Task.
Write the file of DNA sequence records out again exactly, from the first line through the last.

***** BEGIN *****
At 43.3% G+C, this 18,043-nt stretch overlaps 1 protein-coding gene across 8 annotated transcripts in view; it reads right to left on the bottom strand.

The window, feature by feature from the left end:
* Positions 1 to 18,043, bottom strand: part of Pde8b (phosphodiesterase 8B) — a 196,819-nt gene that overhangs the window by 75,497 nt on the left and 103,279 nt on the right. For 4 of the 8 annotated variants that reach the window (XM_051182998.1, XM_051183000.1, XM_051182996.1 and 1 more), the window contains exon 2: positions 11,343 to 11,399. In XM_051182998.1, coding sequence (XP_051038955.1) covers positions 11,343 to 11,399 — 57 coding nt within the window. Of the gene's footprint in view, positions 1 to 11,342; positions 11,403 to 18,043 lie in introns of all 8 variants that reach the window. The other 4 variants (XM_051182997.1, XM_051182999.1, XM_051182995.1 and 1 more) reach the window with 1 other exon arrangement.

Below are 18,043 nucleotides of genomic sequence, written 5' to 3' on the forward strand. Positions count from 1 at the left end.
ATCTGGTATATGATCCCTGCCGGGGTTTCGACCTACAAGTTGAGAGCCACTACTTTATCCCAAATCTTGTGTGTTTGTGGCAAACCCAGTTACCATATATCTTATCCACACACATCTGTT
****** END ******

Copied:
At 43.3% G+C, this 18,043-nt stretch overlaps 1 protein-coding gene across 8 annotated transcripts in view; it reads right to left on the bottom strand.

The window, feature by feature from the left end:
* Positions 1 to 18,043, bottom strand: part of Pde8b (phosphodiesterase 8B) — a 196,819-nt gene that overhangs the window by 75,497 nt on the left and 103,279 nt on the right. For 4 of the 8 annotated variants that reach the window (XM_051182998.1, XM_051183000.1, XM_051182996.1 and 1 more), the window contains exon 2: positions 11,343 to 11,399. In XM_051182998.1, coding sequence (XP_051038955.1) covers positions 11,343 to 11,399 — 57 coding nt within the window. Of the gene's footprint in view, positions 1 to 11,342; positions 11,403 to 18,043 lie in introns of all 8 variants that reach the window. The other 4 variants (XM_051182997.1, XM_051182999.1, XM_051182995.1 and 1 more) reach the window with 1 other exon arrangement.

Below are 18,043 nucleotides of genomic sequence, written 5' to 3' on the forward strand. Positions count from 1 at the left end.
ATCTGGTATATGATCCCTGCCGGGGTTTCGACCTACAAGTTGAGAGCCACTACTTTATCCCAAATCTTGTGTGTTTGTGGCAAACCCAGTTACCATATATCTTATCCACACACATCTGTT